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HENRY HOWARD, Earl of Surrey, is considered as the first
English clasic. His Poems, together with those of Sir Thomas Wyat, the elder, and those of uncertain authors, were published by Tottel, in 1557, and 1565. A very satisfactory account of the contributors to this curious miscellany may be found in the third volume of Warton's History of Englise Poetry. Tottel's editions are now extremely scarce, and even the copy of them printed in 1717, in Octavo, is not very common.
Give place, ye lovers; here before
That spent your boasts and brags in vain ;
My lady's beauty passeth more
The best of yours, I dare well saine,
Than doth the sun the candle light,
Or brightest day the darkest night.
And thereto hath a truth as just,
As had Penelope the fair;
For what she faith, ye may it trust,
As it by writing sealed were.
And virtues hath she
moe Than I with pen have kill to show.
I could rehearse, if that I would,
The whole effect of nature's plaint;
When she had loft the perfect mould,
The like to whom she could not paint.
With wringing hands how she did cry!
And what she said I know it, I:
I know she swore, with raging mind,
Her kingdom only set apart,
There was no loss by law of kind,
That could have gone so near her heart;
And this was chiefly all her pain,
She could not make the like again,
Sith Nature thus gave her the praise,
To be the chiefest work she wrought;
In faith, methinks, some better ways
On your behalf might well be fought,
Than to compare (as ye
have done) To match the candle with the sun.
O D E.
The soote season, that bud and bloom forth brings,
With green hath clad the hill, and eke the vale ;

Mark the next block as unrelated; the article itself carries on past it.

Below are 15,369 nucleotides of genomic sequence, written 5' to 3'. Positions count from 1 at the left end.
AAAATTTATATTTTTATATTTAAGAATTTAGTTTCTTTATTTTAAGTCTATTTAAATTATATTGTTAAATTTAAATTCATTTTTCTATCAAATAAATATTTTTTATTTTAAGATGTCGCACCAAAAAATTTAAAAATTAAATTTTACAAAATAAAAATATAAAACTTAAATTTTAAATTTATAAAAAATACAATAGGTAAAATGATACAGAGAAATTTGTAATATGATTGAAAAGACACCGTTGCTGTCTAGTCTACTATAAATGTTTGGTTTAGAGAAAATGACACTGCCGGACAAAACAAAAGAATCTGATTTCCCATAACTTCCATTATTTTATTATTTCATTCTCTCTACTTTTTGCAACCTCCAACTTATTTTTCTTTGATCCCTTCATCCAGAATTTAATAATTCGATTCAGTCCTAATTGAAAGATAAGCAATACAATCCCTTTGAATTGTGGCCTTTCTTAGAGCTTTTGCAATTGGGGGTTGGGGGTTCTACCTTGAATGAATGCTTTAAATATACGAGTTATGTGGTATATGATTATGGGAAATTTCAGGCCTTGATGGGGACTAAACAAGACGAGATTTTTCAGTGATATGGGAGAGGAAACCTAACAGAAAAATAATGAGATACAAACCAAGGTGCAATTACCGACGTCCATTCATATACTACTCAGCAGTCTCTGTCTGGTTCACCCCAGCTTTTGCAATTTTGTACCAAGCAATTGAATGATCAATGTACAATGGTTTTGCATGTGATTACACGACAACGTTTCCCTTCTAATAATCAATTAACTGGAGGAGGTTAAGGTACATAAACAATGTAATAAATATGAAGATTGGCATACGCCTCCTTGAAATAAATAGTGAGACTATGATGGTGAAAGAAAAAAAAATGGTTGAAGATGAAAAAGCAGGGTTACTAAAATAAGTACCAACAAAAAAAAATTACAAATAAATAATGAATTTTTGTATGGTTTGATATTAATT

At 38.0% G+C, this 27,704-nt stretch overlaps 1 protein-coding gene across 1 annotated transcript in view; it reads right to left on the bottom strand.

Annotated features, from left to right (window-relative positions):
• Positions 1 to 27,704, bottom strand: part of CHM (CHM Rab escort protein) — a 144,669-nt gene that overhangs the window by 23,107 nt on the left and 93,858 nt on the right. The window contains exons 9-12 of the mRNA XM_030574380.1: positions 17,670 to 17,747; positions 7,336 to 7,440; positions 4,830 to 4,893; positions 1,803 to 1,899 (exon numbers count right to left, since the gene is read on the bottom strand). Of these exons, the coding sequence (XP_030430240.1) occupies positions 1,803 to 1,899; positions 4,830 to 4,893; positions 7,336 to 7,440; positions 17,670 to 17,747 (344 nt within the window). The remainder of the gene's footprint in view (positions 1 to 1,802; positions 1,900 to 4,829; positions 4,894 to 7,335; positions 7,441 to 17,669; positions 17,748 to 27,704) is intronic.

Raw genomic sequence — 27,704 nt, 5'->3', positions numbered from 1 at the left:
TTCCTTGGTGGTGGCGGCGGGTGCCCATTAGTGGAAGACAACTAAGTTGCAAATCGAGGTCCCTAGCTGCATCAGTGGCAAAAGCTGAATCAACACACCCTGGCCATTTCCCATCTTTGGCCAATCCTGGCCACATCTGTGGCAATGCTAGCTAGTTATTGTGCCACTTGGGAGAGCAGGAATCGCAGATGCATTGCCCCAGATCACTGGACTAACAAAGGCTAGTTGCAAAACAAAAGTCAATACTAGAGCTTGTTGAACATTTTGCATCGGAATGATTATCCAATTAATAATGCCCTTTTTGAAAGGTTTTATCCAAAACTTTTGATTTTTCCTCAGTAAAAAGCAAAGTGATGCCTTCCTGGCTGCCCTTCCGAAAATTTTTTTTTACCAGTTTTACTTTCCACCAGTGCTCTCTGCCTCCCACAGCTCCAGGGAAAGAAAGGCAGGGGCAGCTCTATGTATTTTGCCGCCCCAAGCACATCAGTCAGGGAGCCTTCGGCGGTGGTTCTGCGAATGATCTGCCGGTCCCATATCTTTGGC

The nightingale, with feathers new, she sings,
The turtle to her mate hath told her tale.
Summer is come: for every spray now springs.
The hart hath hung his old head on the pale ;
The buck in brake his winter coat he Alings,
The fishes float, with new repaired scale ;
The adder all her slough away she Alings;
The swift swallow pursueth the flies small;
The busy bee, her honey now she mings,
the flower's bale;
And thus I see, among these pleasant things,
Each care decays, and yet my forrow springs !
Your looks so often caft,
Your eyes so friendly rollid,
Your fight fixed so fast,
Always one to behold;
Tho' hide it fain
It plainly doth declare,
Who hath your heart in hold,
And where good-will ye bear.
find a cloak
Your burning fire to hide,
Yet both the flame and smoke
Breaks out on every side.
Ye cannot love so guide
That it no issue win;
Abroad needs must it glide
That burns so hot within.
Since love will needs that I must love, Of very force I must
agree: And since no chance
In wealth and in adversity,
I shall always myself apply,
To serve and suffer patiently,